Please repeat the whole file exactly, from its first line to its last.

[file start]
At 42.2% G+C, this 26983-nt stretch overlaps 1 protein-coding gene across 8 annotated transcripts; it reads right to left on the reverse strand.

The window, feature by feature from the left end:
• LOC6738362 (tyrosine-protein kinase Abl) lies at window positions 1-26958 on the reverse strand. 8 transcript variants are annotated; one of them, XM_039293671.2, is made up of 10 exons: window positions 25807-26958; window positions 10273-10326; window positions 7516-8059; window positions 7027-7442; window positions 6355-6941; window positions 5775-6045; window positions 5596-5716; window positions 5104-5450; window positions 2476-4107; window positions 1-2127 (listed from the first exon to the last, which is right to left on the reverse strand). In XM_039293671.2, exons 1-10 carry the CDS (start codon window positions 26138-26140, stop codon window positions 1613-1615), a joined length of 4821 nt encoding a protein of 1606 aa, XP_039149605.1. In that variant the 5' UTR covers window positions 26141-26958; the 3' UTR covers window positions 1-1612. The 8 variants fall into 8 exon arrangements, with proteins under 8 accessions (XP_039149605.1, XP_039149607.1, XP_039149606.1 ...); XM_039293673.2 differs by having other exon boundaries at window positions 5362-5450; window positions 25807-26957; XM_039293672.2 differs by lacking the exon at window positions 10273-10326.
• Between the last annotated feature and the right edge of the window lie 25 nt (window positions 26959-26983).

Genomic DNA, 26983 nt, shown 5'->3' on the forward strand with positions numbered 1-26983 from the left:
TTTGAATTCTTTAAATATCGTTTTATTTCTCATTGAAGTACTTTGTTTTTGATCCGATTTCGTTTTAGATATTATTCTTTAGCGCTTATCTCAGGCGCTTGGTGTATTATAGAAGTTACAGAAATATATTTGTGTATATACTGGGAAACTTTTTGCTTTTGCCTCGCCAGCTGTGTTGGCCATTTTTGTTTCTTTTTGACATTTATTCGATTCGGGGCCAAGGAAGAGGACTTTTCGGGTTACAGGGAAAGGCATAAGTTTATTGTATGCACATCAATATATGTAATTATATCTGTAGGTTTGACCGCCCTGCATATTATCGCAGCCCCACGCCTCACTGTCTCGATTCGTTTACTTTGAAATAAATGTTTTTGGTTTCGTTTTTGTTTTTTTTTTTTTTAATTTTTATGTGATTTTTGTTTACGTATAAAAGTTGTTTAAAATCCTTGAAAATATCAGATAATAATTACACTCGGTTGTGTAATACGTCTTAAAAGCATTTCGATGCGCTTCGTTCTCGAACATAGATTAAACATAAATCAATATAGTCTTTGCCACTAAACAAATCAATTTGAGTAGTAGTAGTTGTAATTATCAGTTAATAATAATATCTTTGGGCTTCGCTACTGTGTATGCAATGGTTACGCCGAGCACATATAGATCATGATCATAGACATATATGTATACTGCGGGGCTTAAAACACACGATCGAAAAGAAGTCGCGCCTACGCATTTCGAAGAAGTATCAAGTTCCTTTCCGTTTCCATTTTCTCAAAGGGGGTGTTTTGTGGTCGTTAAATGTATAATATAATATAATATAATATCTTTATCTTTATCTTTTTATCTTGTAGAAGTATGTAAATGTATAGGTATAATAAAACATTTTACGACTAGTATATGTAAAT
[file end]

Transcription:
At 42.2% G+C, this 26983-nt stretch overlaps 1 protein-coding gene across 8 annotated transcripts; it reads right to left on the reverse strand.

The window, feature by feature from the left end:
• LOC6738362 (tyrosine-protein kinase Abl) lies at window positions 1-26958 on the reverse strand. 8 transcript variants are annotated; one of them, XM_039293671.2, is made up of 10 exons: window positions 25807-26958; window positions 10273-10326; window positions 7516-8059; window positions 7027-7442; window positions 6355-6941; window positions 5775-6045; window positions 5596-5716; window positions 5104-5450; window positions 2476-4107; window positions 1-2127 (listed from the first exon to the last, which is right to left on the reverse strand). In XM_039293671.2, exons 1-10 carry the CDS (start codon window positions 26138-26140, stop codon window positions 1613-1615), a joined length of 4821 nt encoding a protein of 1606 aa, XP_039149605.1. In that variant the 5' UTR covers window positions 26141-26958; the 3' UTR covers window positions 1-1612. The 8 variants fall into 8 exon arrangements, with proteins under 8 accessions (XP_039149605.1, XP_039149607.1, XP_039149606.1 ...); XM_039293673.2 differs by having other exon boundaries at window positions 5362-5450; window positions 25807-26957; XM_039293672.2 differs by lacking the exon at window positions 10273-10326.
• Between the last annotated feature and the right edge of the window lie 25 nt (window positions 26959-26983).

Genomic DNA, 26983 nt, shown 5'->3' on the forward strand with positions numbered 1-26983 from the left:
TTTGAATTCTTTAAATATCGTTTTATTTCTCATTGAAGTACTTTGTTTTTGATCCGATTTCGTTTTAGATATTATTCTTTAGCGCTTATCTCAGGCGCTTGGTGTATTATAGAAGTTACAGAAATATATTTGTGTATATACTGGGAAACTTTTTGCTTTTGCCTCGCCAGCTGTGTTGGCCATTTTTGTTTCTTTTTGACATTTATTCGATTCGGGGCCAAGGAAGAGGACTTTTCGGGTTACAGGGAAAGGCATAAGTTTATTGTATGCACATCAATATATGTAATTATATCTGTAGGTTTGACCGCCCTGCATATTATCGCAGCCCCACGCCTCACTGTCTCGATTCGTTTACTTTGAAATAAATGTTTTTGGTTTCGTTTTTGTTTTTTTTTTTTTTAATTTTTATGTGATTTTTGTTTACGTATAAAAGTTGTTTAAAATCCTTGAAAATATCAGATAATAATTACACTCGGTTGTGTAATACGTCTTAAAAGCATTTCGATGCGCTTCGTTCTCGAACATAGATTAAACATAAATCAATATAGTCTTTGCCACTAAACAAATCAATTTGAGTAGTAGTAGTTGTAATTATCAGTTAATAATAATATCTTTGGGCTTCGCTACTGTGTATGCAATGGTTACGCCGAGCACATATAGATCATGATCATAGACATATATGTATACTGCGGGGCTTAAAACACACGATCGAAAAGAAGTCGCGCCTACGCATTTCGAAGAAGTATCAAGTTCCTTTCCGTTTCCATTTTCTCAAAGGGGGTGTTTTGTGGTCGTTAAATGTATAATATAATATAATATAATATCTTTATCTTTATCTTTTTATCTTGTAGAAGTATGTAAATGTATAGGTATAATAAAACATTTTACGACTAGTATATGTAAAT